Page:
When it comes to meeting business requirements and keeping end users happy, IT can sometimes fall short. A product management approach can improve performance in these two areas.
According to one job description, a product manager "develops products by identifying potential products; conducting market research; generating product requirements; determining specifications, production timetables, pricing, and time-integrated plans for product introduction; developing marketing strategies."
You typically find product managers at companies that are commercializing products for external markets. But I argue that IT departments should consider adopting a product management approach when working with internal business units.
Why? Because IT often misses the boat when it comes to meeting business requirements and satisfying internal business customers.
"IT sets KPIs (key performance indicators), but the problem is, those KPIs are usually for IT," said Bill Keyworth, vice president of research for IDC. "These are not the kind of KPIs that the end business wants to hear about."
So what does the business want to hear about?
"Business managers want to see business outcomes from IT that impact their areas favorably so they can show value," noted Keyworth.
In other words, if you're the vice president of sales, you want to see IT that can directly impact your revenue channels, gain more sales—and coincidentally contribute to your ability to further your own career.
If you're heading manufacturing and can reduce your production costs by introducing automation and robotics, and you can also increase the number of units per day that you're producing, the company gets direct value and this also helps you advance your own career.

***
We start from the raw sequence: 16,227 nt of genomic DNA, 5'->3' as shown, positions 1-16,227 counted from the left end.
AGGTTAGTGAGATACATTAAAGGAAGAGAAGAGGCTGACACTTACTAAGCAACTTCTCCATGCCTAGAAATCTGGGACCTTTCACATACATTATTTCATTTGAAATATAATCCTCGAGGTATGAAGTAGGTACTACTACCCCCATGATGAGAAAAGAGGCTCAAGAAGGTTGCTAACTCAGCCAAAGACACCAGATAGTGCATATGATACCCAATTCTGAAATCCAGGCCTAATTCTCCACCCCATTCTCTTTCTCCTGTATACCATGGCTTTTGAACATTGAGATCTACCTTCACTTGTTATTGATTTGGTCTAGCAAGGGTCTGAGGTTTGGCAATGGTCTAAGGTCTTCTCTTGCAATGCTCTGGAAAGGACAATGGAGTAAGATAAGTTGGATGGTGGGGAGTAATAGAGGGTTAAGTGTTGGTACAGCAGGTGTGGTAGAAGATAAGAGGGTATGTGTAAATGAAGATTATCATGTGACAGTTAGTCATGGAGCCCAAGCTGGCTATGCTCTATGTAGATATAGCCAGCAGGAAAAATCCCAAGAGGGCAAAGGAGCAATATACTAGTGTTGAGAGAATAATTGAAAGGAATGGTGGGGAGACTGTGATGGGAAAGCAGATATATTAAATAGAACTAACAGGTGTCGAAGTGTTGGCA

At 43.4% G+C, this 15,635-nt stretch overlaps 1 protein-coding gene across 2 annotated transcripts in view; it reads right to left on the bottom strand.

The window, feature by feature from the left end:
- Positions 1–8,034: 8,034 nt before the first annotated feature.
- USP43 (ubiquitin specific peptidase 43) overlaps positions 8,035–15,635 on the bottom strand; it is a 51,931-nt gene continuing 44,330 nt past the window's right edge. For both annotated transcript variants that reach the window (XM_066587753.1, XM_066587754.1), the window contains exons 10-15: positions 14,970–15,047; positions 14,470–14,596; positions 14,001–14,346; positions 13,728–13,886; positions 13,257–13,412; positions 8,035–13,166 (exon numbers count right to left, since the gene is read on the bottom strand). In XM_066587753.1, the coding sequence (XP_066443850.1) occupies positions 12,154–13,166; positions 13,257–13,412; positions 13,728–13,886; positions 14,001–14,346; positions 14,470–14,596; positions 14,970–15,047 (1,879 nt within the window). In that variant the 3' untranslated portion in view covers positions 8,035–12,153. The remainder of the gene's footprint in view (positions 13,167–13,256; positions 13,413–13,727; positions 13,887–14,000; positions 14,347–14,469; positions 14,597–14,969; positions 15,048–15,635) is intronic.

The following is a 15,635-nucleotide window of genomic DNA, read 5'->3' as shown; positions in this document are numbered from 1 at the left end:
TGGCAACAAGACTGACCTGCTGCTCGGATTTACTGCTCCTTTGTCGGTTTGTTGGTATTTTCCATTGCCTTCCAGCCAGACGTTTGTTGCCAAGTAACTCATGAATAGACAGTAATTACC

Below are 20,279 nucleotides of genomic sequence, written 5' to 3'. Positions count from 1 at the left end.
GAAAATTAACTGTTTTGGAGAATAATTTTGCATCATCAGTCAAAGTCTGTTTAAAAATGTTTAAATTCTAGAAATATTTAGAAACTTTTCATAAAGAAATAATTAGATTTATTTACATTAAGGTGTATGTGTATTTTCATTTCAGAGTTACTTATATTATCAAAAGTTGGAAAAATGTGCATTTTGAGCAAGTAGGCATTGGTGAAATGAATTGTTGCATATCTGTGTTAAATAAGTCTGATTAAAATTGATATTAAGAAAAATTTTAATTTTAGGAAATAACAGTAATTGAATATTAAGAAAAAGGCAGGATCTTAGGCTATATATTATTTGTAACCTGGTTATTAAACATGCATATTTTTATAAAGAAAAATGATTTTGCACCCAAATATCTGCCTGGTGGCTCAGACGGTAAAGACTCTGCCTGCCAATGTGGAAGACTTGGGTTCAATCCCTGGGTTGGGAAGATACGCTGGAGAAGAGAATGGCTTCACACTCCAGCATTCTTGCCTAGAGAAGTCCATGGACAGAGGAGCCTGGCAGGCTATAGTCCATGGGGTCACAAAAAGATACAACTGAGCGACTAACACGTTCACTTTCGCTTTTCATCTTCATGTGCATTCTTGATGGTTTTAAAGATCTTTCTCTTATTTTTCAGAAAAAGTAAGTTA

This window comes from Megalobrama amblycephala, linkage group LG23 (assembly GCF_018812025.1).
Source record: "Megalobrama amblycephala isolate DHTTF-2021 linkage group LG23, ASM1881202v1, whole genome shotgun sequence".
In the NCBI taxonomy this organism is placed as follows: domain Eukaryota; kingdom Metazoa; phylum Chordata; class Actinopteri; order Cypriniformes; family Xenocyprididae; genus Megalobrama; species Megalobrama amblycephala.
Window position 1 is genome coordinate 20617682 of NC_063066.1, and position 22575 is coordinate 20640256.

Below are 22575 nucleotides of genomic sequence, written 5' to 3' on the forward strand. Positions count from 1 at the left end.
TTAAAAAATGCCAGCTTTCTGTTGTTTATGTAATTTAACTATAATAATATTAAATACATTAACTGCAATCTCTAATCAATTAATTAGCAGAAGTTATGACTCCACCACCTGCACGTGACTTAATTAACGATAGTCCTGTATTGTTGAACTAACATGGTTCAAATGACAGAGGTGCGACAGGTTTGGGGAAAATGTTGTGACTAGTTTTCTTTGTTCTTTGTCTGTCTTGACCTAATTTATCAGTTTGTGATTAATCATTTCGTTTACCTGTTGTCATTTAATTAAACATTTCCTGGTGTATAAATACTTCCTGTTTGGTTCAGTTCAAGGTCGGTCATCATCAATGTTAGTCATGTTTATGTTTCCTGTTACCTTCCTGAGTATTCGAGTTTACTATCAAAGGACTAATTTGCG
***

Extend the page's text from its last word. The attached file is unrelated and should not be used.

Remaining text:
Do end business managers necessarily care as much about mean time to repair, disaster recovery and failover, speed of transactions, and cost reductions in the data center?
Only if these items have a direct bearing on the results that these managers see in their own business units.
This is not to say that the traditional IT KPIs aren't important. They are—but mostly when the company is specifically looking at IT (and CIO) performance.
"This is exactly what the "disconnect" between IT and the end business is," said Keyworth. "IT needs to be setting KPIs in its projects that measure the value that it is delivering to its end user customers, and it needs be measuring against these KPIs from the customer's point of view."
SEE: Comparison chart: Enterprise collaboration tools (Tech Pro Research)
This is where the idea of the project manager turned product manager comes in.
The product manager looks at the market needs (i.e, what end business units want). He or she comes up with specifications for products that fulfill these needs. Then, IT builds and delivers the products.
Here are some ways IT leaders can shift their department to more of a product management role:
Understand needs from the user's point of view
If manufacturing needs a point and click, pictorialized sequence of work instructions for workers because English isn't their native language, the focus should be on designing a graphical user interface that non-English speaking users can use without much coaching—not on fine-tuning a system at the expense of an unfriendly user interface. If finance wants to reduce its monthly close process from three days to one, the focus should be an automating processes that employees in finance have to perform, not just in reducing IT processing.